- To train students in ethical practices of school counseling as prescribed by the American Counseling Association
and the American School Counseling Association.
- To require knowledge, application, analysis, and reflection of current thought and research in the field.
- To require knowledge, recognition, and ability to work with children in a school setting in developmental, preventative, remedial, and crisis counseling.
- To develop knowledge and skills in consulting with faculty, parents, and referral sources in the community.
- To develop technological skills necessary to function as a school counselor.
- To require an internship experience which integrates the program's content and skills with on-site activities and assessment.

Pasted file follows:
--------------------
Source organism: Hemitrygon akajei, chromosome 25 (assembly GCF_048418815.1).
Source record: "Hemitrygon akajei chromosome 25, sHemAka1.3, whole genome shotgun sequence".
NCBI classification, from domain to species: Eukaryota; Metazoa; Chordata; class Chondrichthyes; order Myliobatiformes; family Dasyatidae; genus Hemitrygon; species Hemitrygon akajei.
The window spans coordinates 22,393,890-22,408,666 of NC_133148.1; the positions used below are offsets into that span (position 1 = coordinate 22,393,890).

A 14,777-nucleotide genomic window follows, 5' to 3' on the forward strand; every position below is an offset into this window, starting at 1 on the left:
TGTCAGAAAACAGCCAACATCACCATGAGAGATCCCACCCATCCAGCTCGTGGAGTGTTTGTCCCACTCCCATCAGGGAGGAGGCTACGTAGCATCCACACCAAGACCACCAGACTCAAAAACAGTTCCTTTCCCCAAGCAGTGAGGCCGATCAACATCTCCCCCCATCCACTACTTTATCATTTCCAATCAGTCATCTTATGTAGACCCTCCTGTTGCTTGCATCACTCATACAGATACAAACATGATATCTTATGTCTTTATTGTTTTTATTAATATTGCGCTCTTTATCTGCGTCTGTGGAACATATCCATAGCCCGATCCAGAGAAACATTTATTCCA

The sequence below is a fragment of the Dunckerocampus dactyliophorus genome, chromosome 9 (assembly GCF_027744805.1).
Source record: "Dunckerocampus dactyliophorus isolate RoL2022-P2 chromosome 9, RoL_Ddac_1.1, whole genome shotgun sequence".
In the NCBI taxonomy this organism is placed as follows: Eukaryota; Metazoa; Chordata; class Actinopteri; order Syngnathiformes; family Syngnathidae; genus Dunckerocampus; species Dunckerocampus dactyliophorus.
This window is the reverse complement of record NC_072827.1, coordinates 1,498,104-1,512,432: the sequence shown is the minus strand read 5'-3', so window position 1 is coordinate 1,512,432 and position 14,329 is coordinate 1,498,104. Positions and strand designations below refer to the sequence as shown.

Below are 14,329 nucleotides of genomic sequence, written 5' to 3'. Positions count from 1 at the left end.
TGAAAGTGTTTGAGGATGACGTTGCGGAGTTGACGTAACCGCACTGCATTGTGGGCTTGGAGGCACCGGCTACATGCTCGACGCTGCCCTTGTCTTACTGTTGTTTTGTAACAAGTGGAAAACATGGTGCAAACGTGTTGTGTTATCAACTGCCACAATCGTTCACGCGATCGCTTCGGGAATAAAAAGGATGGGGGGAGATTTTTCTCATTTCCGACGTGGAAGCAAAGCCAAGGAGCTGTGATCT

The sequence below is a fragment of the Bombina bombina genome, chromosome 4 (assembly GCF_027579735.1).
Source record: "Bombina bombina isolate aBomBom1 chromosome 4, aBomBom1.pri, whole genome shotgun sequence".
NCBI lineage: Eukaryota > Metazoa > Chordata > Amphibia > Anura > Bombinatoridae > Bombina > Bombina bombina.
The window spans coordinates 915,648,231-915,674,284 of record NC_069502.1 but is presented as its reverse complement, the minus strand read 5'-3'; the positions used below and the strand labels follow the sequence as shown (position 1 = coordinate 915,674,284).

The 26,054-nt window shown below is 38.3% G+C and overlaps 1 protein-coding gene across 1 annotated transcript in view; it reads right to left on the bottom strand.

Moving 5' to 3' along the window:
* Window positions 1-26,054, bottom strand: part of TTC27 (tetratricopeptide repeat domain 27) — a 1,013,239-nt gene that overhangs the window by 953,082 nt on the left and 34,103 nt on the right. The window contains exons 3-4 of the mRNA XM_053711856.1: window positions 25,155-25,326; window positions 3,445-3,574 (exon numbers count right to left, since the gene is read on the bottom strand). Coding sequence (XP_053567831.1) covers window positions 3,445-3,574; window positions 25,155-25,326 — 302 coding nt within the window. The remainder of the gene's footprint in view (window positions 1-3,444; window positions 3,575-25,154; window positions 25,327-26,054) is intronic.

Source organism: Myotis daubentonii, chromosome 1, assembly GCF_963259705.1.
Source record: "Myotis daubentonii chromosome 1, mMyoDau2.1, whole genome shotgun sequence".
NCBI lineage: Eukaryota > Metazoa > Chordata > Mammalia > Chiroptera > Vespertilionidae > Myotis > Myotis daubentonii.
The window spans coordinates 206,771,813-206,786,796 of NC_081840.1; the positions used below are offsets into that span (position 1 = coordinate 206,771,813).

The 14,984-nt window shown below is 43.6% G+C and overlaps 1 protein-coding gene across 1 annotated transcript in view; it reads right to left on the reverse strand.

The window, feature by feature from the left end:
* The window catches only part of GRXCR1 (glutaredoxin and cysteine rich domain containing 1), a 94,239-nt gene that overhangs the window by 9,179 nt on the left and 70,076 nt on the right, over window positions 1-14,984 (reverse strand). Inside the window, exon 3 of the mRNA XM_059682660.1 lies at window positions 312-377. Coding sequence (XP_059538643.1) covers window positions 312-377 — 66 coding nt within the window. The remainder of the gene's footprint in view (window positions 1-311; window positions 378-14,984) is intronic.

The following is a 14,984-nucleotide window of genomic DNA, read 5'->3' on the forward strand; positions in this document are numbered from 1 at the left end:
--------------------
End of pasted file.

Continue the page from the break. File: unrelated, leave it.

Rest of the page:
- To develop knowledge of and ability to work with a wide array of diversity issues which are present in a K-12 environment.
- To foster personal growth in conjunction with professional knowledge and skill development.
Special Admission Criteria
PLEASE NOTE: Students will be admitted for graduate study in School Counseling once a year in the summer. Application deadline is March 1.
Applicants to the M.Ed. in School Counseling Program must comply with the following:
- If applicants have not earned at least a 3.0 grade point average on a 4.0 scale in their undergraduate programs, they must submit a minimum score of 402 on the Miller Analogies Test or a minimum of 1,000 (V+Q) on the General Test of the Graduate Record Examination
prior to the interview. Scores below the above criteria may be considered on an individual basis.